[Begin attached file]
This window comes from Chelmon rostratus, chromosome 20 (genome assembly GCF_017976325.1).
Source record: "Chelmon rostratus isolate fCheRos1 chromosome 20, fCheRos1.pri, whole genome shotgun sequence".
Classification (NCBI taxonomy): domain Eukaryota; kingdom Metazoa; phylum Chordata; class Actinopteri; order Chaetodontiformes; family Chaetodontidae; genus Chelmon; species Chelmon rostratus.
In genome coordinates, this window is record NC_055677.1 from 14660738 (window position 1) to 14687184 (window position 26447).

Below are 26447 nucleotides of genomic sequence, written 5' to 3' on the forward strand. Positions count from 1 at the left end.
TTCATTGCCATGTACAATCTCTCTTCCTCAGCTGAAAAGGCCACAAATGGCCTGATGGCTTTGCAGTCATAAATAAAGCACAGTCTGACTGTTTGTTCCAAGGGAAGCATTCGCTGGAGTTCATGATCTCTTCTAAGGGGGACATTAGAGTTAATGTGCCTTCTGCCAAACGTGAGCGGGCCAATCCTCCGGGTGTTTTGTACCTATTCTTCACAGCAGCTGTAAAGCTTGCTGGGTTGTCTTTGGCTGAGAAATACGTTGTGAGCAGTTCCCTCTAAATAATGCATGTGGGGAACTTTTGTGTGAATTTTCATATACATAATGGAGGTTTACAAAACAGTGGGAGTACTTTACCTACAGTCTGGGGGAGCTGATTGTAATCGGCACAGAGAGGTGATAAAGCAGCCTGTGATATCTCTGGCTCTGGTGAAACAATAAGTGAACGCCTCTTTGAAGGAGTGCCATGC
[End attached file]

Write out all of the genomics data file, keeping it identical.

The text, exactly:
This window comes from Chelmon rostratus, chromosome 20 (genome assembly GCF_017976325.1).
Source record: "Chelmon rostratus isolate fCheRos1 chromosome 20, fCheRos1.pri, whole genome shotgun sequence".
Classification (NCBI taxonomy): domain Eukaryota; kingdom Metazoa; phylum Chordata; class Actinopteri; order Chaetodontiformes; family Chaetodontidae; genus Chelmon; species Chelmon rostratus.
In genome coordinates, this window is record NC_055677.1 from 14660738 (window position 1) to 14687184 (window position 26447).

Below are 26447 nucleotides of genomic sequence, written 5' to 3' on the forward strand. Positions count from 1 at the left end.
TTCATTGCCATGTACAATCTCTCTTCCTCAGCTGAAAAGGCCACAAATGGCCTGATGGCTTTGCAGTCATAAATAAAGCACAGTCTGACTGTTTGTTCCAAGGGAAGCATTCGCTGGAGTTCATGATCTCTTCTAAGGGGGACATTAGAGTTAATGTGCCTTCTGCCAAACGTGAGCGGGCCAATCCTCCGGGTGTTTTGTACCTATTCTTCACAGCAGCTGTAAAGCTTGCTGGGTTGTCTTTGGCTGAGAAATACGTTGTGAGCAGTTCCCTCTAAATAATGCATGTGGGGAACTTTTGTGTGAATTTTCATATACATAATGGAGGTTTACAAAACAGTGGGAGTACTTTACCTACAGTCTGGGGGAGCTGATTGTAATCGGCACAGAGAGGTGATAAAGCAGCCTGTGATATCTCTGGCTCTGGTGAAACAATAAGTGAACGCCTCTTTGAAGGAGTGCCATGC